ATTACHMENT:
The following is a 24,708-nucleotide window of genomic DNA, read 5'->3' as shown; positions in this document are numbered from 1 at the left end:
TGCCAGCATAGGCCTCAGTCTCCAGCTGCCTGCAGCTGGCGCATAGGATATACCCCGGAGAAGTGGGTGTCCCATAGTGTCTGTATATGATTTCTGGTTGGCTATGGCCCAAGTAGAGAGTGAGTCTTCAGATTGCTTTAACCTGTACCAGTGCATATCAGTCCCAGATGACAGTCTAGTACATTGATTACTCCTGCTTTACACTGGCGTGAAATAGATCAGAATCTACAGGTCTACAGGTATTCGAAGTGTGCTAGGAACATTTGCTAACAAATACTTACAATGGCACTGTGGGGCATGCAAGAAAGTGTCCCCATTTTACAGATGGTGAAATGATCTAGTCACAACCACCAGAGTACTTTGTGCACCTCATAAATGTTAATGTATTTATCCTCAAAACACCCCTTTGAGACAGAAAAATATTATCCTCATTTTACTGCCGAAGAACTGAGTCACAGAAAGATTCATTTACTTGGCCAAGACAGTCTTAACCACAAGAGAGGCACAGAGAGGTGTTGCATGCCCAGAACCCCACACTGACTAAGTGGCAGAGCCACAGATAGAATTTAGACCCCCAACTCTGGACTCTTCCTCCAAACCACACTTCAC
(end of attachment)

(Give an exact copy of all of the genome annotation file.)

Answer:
The following is a 24,708-nucleotide window of genomic DNA, read 5'->3' as shown; positions in this document are numbered from 1 at the left end:
TGCCAGCATAGGCCTCAGTCTCCAGCTGCCTGCAGCTGGCGCATAGGATATACCCCGGAGAAGTGGGTGTCCCATAGTGTCTGTATATGATTTCTGGTTGGCTATGGCCCAAGTAGAGAGTGAGTCTTCAGATTGCTTTAACCTGTACCAGTGCATATCAGTCCCAGATGACAGTCTAGTACATTGATTACTCCTGCTTTACACTGGCGTGAAATAGATCAGAATCTACAGGTCTACAGGTATTCGAAGTGTGCTAGGAACATTTGCTAACAAATACTTACAATGGCACTGTGGGGCATGCAAGAAAGTGTCCCCATTTTACAGATGGTGAAATGATCTAGTCACAACCACCAGAGTACTTTGTGCACCTCATAAATGTTAATGTATTTATCCTCAAAACACCCCTTTGAGACAGAAAAATATTATCCTCATTTTACTGCCGAAGAACTGAGTCACAGAAAGATTCATTTACTTGGCCAAGACAGTCTTAACCACAAGAGAGGCACAGAGAGGTGTTGCATGCCCAGAACCCCACACTGACTAAGTGGCAGAGCCACAGATAGAATTTAGACCCCCAACTCTGGACTCTTCCTCCAAACCACACTTCAC